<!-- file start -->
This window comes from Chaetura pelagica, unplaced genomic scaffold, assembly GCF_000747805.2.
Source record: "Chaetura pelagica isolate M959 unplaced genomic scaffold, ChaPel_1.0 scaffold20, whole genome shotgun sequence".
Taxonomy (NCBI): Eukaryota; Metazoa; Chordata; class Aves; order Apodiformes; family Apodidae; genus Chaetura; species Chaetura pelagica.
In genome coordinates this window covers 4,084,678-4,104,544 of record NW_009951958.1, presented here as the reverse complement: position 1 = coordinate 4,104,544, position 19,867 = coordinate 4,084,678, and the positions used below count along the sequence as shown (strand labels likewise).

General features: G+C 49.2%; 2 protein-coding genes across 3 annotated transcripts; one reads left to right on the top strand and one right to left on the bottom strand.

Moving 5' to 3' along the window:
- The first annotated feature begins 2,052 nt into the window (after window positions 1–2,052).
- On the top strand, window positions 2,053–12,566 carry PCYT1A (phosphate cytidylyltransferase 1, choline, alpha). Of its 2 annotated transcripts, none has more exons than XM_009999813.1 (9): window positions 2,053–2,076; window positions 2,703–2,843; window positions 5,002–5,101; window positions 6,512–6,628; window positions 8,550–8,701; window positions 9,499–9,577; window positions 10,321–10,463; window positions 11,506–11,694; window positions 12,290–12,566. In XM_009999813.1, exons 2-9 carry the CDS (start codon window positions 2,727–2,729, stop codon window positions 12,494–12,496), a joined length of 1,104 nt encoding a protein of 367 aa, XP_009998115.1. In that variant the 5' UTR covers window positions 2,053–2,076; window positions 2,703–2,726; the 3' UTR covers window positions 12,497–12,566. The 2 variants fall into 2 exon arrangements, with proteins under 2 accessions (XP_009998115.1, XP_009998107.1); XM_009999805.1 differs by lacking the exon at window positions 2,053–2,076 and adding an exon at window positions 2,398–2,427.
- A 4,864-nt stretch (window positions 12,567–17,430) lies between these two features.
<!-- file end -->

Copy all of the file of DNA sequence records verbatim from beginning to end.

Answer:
This window comes from Chaetura pelagica, unplaced genomic scaffold, assembly GCF_000747805.2.
Source record: "Chaetura pelagica isolate M959 unplaced genomic scaffold, ChaPel_1.0 scaffold20, whole genome shotgun sequence".
Taxonomy (NCBI): Eukaryota; Metazoa; Chordata; class Aves; order Apodiformes; family Apodidae; genus Chaetura; species Chaetura pelagica.
In genome coordinates this window covers 4,084,678-4,104,544 of record NW_009951958.1, presented here as the reverse complement: position 1 = coordinate 4,104,544, position 19,867 = coordinate 4,084,678, and the positions used below count along the sequence as shown (strand labels likewise).

General features: G+C 49.2%; 2 protein-coding genes across 3 annotated transcripts; one reads left to right on the top strand and one right to left on the bottom strand.

Moving 5' to 3' along the window:
- The first annotated feature begins 2,052 nt into the window (after window positions 1–2,052).
- On the top strand, window positions 2,053–12,566 carry PCYT1A (phosphate cytidylyltransferase 1, choline, alpha). Of its 2 annotated transcripts, none has more exons than XM_009999813.1 (9): window positions 2,053–2,076; window positions 2,703–2,843; window positions 5,002–5,101; window positions 6,512–6,628; window positions 8,550–8,701; window positions 9,499–9,577; window positions 10,321–10,463; window positions 11,506–11,694; window positions 12,290–12,566. In XM_009999813.1, exons 2-9 carry the CDS (start codon window positions 2,727–2,729, stop codon window positions 12,494–12,496), a joined length of 1,104 nt encoding a protein of 367 aa, XP_009998115.1. In that variant the 5' UTR covers window positions 2,053–2,076; window positions 2,703–2,726; the 3' UTR covers window positions 12,497–12,566. The 2 variants fall into 2 exon arrangements, with proteins under 2 accessions (XP_009998115.1, XP_009998107.1); XM_009999805.1 differs by lacking the exon at window positions 2,053–2,076 and adding an exon at window positions 2,398–2,427.
- A 4,864-nt stretch (window positions 12,567–17,430) lies between these two features.